Featured Research

from universities, journals, and other organizations

Temperature and humidity may effect virus survival on surfaces

Date:
May 17, 2010
Source:
American Society for Microbiology
Summary:
The SARS coronavirus (CoV) may survive on surfaces for days at temperature and humidity levels common to indoor environments, say researchers.

The SARS coronavirus (CoV) may survive on surfaces for days at temperature and humidity levels common to indoor environments, say researchers from the University of North Carolina at Chapel Hill.

They report their findings in the May 2010 issue of the journal Applied and Environmental Microbiology.

During the worldwide outbreak of SARS-CoV in 2003 hospital surfaces were examined for their role in the spread of the virus following large numbers of cases being reported in health care workers, patients, and visitors to health care facilities. Surface sampling revealed SARS-CoV on surfaces and inanimate objects suggesting a possible source of transmission. The role that environmental factors, such as air temperature and relative humidity play in surface survival is important for risk assessment and the development of control measures.

Considered a biosafety hazard, only specially trained personnel are permitted to work with SARS-CoV under strict laboratory containment conditions. Two surrogate animal coronaviruses, transmissible gastroenteritis virus (TGEV) and mouse hepatitis virus (MHV), were studied at various temperature and humidity levels to determine their survival rate on stainless steel. Inactivation of the virus occurred most rapidly at extremely hot temperatures and high humidity levels. When exposed to temperature and humidity levels more typical of indoor environments, the viruses could persist on surfaces for up to 28 days.

"When high numbers of viruses are deposited, TGEV and MHV may survive for days on surfaces at air temperatures and relative humidity typical of indoor environments," say the researchers. "TGEV and MHV could serve as conservative surrogates for modeling exposure, the risk of transmission, and control measures for pathogenic enveloped viruses, such as SARS-CoV and influenza virus, on health care surfaces."


Story Source:

The above story is based on materials provided by American Society for Microbiology. Note: Materials may be edited for content and length.


Journal Reference:

  1. Casanova et al. Effects of Air Temperature and Relative Humidity on Coronavirus Survival on Surfaces. Applied and Environmental Microbiology, 2010; 76 (9): 2712 DOI: 10.1128/AEM.02291-09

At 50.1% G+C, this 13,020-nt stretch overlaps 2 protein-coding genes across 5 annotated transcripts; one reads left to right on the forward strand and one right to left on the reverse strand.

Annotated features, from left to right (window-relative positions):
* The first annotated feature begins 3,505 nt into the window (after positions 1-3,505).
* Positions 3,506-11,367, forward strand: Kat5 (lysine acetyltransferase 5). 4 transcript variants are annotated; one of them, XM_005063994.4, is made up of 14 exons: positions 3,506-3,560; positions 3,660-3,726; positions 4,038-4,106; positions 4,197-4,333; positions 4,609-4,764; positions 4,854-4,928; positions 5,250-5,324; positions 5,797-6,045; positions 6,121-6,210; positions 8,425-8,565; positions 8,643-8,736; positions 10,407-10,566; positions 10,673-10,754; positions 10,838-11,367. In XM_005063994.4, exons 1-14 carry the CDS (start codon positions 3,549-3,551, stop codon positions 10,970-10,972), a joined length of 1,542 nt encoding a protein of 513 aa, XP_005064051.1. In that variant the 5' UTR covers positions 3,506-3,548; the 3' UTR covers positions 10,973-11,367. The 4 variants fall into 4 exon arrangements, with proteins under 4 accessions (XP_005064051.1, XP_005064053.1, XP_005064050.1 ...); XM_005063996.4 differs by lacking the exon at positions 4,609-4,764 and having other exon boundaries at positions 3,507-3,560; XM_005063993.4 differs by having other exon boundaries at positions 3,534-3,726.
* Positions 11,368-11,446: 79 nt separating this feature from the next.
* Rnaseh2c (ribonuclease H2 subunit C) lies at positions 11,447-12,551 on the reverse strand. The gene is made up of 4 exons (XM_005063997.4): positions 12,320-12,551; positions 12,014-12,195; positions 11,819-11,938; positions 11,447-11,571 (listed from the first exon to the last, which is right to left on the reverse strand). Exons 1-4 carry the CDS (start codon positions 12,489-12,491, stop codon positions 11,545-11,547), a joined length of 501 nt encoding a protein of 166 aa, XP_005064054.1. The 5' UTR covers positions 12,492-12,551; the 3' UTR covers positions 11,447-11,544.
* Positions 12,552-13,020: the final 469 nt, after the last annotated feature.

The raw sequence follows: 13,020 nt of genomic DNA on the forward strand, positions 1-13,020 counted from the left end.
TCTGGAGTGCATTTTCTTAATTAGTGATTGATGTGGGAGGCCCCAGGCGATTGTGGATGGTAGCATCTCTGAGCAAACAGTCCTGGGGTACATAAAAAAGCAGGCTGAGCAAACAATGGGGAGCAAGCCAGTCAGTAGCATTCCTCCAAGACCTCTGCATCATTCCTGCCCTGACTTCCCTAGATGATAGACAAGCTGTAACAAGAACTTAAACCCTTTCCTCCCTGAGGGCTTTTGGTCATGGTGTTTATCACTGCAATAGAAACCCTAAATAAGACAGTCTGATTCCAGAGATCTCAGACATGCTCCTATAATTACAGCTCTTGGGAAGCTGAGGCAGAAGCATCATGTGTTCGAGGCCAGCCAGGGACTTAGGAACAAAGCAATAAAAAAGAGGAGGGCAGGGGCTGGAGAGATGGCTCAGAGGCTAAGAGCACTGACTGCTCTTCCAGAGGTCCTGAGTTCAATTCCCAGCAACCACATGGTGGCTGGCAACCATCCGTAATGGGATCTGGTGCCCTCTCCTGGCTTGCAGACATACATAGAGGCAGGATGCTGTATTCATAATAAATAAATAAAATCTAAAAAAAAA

Cite This Page:

American Society for Microbiology. "Temperature and humidity may effect virus survival on surfaces." ScienceDaily. ScienceDaily, 17 May 2010. <www.sciencedaily.com/releases/2010/05/100514123500.htm>.
American Society for Microbiology. (2010, May 17). Temperature and humidity may effect virus survival on surfaces. ScienceDaily. Retrieved September 2, 2014 from www.sciencedaily.com/releases/2010/05/100514123500.htm
American Society for Microbiology. "Temperature and humidity may effect virus survival on surfaces." ScienceDaily. www.sciencedaily.com/releases/2010/05/100514123500.htm (accessed September 2, 2014).

Share This




More Plants & Animals News

Tuesday, September 2, 2014

Featured Research

from universities, journals, and other organizations


Featured Videos

from AP, Reuters, AFP, and other news services

U.N. Says Ebola Travel Restrictions Will Cause Food Shortage

U.N. Says Ebola Travel Restrictions Will Cause Food Shortage

Newsy (Sep. 2, 2014) — The U.N. says the problem is two-fold — quarantine zones and travel restrictions are limiting the movement of both people and food. Video provided by Newsy
Powered by NewsLook.com
Sharks Off the Menu and on the Tourist Trail in Palau

Sharks Off the Menu and on the Tourist Trail in Palau

AFP (Sep. 2, 2014) — Tourists in Palau clamour to dive with sharks thanks to a pioneering conservation initiative -- as the island nation plans to completely ban commercial fishing in its vast ocean territory. 01:15 Video provided by AFP
Powered by NewsLook.com
We've Got Mites Living In Our Faces And So Do You

We've Got Mites Living In Our Faces And So Do You

Newsy (Aug. 30, 2014) — A new study suggests 100 percent of adult humans (those over 18 years of age) have Demodex mites living in their faces. Video provided by Newsy
Powered by NewsLook.com
Coffee Then Napping: The (New) Key To Alertness

Coffee Then Napping: The (New) Key To Alertness

Newsy (Aug. 30, 2014) — Researchers say having a cup of coffee then taking a nap is more effective than a nap or coffee alone. Video provided by Newsy
Powered by NewsLook.com

Search ScienceDaily

Number of stories in archives: 140,361

Find with keyword(s):
 
Enter a keyword or phrase to search ScienceDaily for related topics and research stories.

Save/Print:
Share:  

Breaking News:
from the past week

In Other News

... from NewsDaily.com

Science News

Health News

Environment News

Technology News



Save/Print:
Share:  

Free Subscriptions


Get the latest science news with ScienceDaily's free email newsletters, updated daily and weekly. Or view hourly updated newsfeeds in your RSS reader:

Get Social & Mobile


Keep up to date with the latest news from ScienceDaily via social networks and mobile apps:

Have Feedback?


Tell us what you think of ScienceDaily -- we welcome both positive and negative comments. Have any problems using the site? Questions?
Mobile iPhone Android Web
Follow Facebook Twitter Google+
Subscribe RSS Feeds Email Newsletters
Latest Headlines Health & Medicine Mind & Brain Space & Time Matter & Energy Computers & Math Plants & Animals Earth & Climate Fossils & Ruins